[uh-sen-shuh-liz-uh m]
noun Education.
  1. a doctrine that certain traditional concepts, ideals, and skills are essential to society and should be taught methodically to all students, regardless of individual ability, need, etc.
Compare progressivism.

Origin of essentialism

First recorded in 1935–40; essential + -ism
Related formses·sen·tial·ist, noun, adjective Unabridged Based on the Random House Unabridged Dictionary, © Random House, Inc. 2018

Examples from the Web for essentialist

Contemporary Examples of essentialist

  • The objection to boycotting begins with its essentialist bigotry that attacks Israel as an entity rather than Israeli policy.

    The Daily Beast logo
    McGill's Judith Butler Bungle

    Gil Troy

    May 24, 2013

British Dictionary definitions for essentialist


  1. philosophy one of a number of related doctrines which hold that there are necessary properties of things, that these are logically prior to the existence of the individuals which instantiate them, and that their classification depends upon their satisfaction of sets of necessary conditions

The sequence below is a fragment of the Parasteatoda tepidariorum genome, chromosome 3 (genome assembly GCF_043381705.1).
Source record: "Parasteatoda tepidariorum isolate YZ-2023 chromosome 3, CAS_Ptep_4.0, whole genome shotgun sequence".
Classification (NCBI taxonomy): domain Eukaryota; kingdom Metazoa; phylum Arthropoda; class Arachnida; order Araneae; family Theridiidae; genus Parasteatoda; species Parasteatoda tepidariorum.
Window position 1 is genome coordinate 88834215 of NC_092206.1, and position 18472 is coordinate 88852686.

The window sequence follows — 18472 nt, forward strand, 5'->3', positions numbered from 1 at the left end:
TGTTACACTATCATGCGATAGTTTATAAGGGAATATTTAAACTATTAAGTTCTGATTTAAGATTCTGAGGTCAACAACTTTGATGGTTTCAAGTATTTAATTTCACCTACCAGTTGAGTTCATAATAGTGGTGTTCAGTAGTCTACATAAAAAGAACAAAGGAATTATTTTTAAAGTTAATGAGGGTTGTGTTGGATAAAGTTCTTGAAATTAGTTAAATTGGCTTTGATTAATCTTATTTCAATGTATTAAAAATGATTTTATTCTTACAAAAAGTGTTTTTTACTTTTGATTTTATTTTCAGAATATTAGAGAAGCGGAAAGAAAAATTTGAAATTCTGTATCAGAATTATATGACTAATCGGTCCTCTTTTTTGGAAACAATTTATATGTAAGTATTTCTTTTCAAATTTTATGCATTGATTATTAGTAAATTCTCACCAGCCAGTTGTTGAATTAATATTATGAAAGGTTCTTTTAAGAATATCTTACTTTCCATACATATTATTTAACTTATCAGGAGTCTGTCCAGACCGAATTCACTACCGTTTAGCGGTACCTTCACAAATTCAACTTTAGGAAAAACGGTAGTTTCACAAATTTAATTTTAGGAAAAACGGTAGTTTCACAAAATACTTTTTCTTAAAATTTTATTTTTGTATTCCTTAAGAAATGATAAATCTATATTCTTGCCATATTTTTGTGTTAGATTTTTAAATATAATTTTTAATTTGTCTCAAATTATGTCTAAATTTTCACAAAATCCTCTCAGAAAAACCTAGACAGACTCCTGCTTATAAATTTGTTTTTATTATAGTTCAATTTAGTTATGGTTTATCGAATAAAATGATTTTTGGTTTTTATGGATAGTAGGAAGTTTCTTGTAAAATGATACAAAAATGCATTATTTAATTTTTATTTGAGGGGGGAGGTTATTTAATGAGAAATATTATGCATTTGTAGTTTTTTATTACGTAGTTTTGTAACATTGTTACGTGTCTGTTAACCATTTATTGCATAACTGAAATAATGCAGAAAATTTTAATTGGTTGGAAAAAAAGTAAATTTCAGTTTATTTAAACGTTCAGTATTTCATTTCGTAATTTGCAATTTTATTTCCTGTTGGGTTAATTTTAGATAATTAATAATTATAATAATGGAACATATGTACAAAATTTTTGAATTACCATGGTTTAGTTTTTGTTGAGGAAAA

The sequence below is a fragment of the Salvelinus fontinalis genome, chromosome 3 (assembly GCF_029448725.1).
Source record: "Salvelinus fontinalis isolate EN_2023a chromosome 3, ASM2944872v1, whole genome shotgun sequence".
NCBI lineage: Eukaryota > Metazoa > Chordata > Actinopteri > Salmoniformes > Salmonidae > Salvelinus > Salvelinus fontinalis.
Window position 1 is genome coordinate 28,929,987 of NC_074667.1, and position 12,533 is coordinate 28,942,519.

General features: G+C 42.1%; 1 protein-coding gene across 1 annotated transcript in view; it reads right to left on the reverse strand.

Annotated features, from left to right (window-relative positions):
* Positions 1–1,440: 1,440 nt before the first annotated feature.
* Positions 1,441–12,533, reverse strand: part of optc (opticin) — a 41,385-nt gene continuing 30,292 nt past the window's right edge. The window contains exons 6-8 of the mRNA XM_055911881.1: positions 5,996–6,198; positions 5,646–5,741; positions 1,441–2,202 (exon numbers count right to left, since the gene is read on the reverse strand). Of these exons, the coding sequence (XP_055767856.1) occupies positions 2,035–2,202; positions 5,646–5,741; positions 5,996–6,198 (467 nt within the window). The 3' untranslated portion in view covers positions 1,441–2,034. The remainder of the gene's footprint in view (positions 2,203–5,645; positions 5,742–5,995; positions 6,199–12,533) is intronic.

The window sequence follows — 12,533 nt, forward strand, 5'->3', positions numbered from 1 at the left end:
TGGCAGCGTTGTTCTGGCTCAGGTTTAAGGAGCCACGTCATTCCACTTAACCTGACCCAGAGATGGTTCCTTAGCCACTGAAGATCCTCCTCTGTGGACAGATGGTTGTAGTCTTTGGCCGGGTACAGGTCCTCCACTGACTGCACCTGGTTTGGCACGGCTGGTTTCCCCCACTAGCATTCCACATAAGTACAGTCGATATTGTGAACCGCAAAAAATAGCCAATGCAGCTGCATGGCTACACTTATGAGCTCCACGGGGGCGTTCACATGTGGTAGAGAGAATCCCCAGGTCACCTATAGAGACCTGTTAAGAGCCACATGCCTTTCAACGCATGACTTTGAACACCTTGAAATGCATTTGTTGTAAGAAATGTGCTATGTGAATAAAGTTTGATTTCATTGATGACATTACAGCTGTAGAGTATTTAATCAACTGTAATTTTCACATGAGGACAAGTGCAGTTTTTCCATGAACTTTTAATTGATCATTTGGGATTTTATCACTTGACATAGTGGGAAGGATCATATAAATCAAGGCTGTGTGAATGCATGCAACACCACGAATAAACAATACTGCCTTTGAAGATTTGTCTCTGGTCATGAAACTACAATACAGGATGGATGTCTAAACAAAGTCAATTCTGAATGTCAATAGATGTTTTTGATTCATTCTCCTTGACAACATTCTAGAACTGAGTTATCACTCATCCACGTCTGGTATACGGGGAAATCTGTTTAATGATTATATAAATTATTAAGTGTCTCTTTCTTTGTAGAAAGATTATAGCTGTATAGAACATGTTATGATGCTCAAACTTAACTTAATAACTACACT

2. the doctrine that education should concentrate on teaching basic skills and encouraging intellectual self-discipline
Derived Formsessentialist, noun
Collins English Dictionary - Complete & Unabridged 2012 Digital Edition © William Collins Sons & Co. Ltd. 1979, 1986 © HarperCollins Publishers 1998, 2000, 2003, 2005, 2006, 2007, 2009, 2012

Word Origin and History for essentialist



1939, from essential + -ism. Related: Essentialist.

Online Etymology Dictionary, © 2010 Douglas Harper